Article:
The Role of Imaging

Sponsored by

Congress of Neurological Surgeons (CNS) and the AANS/CNS Joint Section on Pediatric Neurosurgery
 

Endorsed by

Joint Guidelines Committee of the American Association of Neurological Surgeons (AANS) and the Congress of Neurological Surgeons (CNS) and American Academy of Pediatrics (AAP)

Catherine Mazzola, MD1, Lissa C. Baird, MD2, David F. Bauer, MD3, Alexandra Beier, DO4, Susan Durham, MD5, Paul Klimo, Jr., MD6, Alexander Y. Lin, MD7, Catherine McClung-Smith, MD8, Laura Mitchell, MA9, Dimitrios Nikas, MD10, Mandeep S. Tamber, MD, PhD11, Rachana Tyagi, MD12, Ann Marie Flannery, MD13

 

  1. Goryeb Children's Hospital of Atlantic Health Systems, Morristown, New Jersey, USA
  2. Department of Neurological Surgery, Oregon Health and Science University, Portland, Oregon, USA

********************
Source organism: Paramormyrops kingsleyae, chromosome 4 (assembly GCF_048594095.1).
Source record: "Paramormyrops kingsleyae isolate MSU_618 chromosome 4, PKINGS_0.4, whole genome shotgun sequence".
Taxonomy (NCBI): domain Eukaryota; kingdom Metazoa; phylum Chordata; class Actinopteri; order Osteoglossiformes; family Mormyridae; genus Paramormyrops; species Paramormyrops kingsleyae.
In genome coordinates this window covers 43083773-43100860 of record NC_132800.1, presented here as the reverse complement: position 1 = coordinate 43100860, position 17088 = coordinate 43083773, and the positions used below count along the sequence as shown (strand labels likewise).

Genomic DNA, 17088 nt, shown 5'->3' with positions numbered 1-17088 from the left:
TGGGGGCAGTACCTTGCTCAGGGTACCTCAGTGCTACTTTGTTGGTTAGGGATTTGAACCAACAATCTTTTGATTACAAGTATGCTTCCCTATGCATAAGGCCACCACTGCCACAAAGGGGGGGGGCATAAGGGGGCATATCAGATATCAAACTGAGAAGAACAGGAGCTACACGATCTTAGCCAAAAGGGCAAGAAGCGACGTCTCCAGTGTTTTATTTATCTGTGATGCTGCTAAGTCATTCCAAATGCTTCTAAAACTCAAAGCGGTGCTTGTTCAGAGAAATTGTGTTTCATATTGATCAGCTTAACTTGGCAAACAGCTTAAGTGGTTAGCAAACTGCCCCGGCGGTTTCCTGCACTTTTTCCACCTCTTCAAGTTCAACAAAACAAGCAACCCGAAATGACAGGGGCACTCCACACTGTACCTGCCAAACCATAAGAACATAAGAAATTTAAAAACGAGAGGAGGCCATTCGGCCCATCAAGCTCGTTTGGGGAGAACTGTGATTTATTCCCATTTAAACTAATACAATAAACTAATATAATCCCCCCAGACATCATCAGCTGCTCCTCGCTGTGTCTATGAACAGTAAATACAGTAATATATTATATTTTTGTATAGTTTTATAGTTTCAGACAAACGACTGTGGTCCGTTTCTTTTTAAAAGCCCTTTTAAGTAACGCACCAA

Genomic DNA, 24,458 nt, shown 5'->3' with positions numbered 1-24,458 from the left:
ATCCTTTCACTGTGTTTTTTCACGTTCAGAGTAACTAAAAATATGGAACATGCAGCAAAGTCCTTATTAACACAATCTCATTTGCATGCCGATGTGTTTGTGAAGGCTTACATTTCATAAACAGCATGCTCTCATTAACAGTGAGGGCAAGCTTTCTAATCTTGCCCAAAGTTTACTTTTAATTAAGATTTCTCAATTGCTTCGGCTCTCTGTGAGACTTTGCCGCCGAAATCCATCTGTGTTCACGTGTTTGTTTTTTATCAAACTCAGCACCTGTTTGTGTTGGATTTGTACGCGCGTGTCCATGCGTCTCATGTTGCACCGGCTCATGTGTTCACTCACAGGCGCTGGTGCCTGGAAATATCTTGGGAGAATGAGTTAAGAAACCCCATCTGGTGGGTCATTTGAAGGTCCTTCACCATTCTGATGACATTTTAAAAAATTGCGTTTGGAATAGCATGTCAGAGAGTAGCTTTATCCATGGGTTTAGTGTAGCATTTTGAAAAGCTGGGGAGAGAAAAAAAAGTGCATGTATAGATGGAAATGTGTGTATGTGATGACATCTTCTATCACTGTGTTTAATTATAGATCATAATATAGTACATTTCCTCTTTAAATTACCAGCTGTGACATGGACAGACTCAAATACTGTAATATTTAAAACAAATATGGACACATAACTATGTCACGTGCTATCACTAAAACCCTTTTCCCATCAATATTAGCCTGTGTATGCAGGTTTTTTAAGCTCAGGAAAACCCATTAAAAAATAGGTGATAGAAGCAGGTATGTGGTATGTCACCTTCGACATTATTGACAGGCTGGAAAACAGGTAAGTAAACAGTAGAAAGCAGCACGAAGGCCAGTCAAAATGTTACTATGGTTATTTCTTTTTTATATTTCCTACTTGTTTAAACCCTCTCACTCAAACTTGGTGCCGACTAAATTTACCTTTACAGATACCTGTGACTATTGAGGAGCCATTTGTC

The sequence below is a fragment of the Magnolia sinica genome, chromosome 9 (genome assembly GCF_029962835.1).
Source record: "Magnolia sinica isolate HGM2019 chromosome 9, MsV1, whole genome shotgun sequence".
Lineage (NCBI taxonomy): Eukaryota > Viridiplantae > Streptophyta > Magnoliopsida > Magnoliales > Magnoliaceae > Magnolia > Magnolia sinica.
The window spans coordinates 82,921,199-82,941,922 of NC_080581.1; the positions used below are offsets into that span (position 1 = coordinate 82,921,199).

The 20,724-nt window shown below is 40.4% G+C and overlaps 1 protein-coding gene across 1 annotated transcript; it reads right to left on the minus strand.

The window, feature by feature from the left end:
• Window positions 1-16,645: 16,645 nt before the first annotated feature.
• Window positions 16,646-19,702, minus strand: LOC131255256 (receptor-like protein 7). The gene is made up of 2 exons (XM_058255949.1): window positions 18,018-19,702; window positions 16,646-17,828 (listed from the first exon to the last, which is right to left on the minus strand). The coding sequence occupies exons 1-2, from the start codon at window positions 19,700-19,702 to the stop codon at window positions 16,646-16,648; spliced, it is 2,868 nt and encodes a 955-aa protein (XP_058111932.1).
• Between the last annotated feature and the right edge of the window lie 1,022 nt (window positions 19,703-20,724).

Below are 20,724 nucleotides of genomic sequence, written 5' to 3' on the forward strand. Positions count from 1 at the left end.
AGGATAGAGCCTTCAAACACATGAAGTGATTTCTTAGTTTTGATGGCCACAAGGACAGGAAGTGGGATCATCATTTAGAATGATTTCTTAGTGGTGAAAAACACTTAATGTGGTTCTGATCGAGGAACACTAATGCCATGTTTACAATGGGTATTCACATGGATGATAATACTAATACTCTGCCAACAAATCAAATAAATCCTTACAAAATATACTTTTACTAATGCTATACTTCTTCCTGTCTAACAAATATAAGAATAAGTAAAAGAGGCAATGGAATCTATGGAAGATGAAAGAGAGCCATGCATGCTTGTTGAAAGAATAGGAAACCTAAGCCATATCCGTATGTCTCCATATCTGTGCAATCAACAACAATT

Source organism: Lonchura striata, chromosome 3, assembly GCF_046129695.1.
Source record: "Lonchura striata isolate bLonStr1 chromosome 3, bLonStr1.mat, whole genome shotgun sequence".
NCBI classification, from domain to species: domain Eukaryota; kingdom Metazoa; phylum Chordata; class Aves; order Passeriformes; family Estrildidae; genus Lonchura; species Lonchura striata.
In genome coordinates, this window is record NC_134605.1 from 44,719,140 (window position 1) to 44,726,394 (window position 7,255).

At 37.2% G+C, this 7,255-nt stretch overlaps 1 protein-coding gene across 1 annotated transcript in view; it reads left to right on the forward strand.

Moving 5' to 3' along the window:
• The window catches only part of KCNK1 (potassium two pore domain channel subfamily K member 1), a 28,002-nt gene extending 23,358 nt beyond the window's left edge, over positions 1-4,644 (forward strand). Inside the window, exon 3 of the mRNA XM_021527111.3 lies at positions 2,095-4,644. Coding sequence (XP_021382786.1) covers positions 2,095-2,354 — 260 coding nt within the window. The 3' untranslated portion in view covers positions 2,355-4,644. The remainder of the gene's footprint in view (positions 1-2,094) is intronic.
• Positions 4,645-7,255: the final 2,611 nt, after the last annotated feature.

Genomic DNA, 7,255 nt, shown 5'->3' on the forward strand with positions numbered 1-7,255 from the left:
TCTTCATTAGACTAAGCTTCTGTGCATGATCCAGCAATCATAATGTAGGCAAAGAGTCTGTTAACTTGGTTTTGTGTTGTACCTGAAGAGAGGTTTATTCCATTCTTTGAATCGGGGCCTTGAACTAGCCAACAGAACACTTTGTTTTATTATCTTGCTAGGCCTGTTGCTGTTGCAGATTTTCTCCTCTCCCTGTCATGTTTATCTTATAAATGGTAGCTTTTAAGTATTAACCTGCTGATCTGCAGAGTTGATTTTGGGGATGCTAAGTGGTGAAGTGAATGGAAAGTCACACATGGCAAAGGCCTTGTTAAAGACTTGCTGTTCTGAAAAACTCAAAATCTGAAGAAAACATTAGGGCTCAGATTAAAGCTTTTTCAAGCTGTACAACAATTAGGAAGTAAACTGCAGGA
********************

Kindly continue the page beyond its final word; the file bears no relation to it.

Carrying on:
3. Dartmouth-Hitchcock Medical Center, Lebanon, New Hampshire, USA
  4. Division of Pediatric Neurosurgery, University of Florida Health Jacksonville, Jacksonville, Florida, USA
  5. Division of Neurosurgery, University of Vermont Medical Center, Burlington, Vermont, USA
  6. Semmes-Murphey Neurologic & Spine Institute; Department of Neurosurgery, University of Tennessee Health Science Center; Le Bonheur Children’s Hospital, Memphis, Tennessee, USA
  7. St. Louis Cleft-Craniofacial Center, SSM Health Cardinal Glennon Children's Hospital at Saint Louis University, Division of Plastic Surgery, Saint Louis University School of Medicine, St. Louis, Missouri, USA
  8. Department of Neurological Surgery, Palmetto Health University of South Carolina Medical Group, Columbia, South Carolina, USA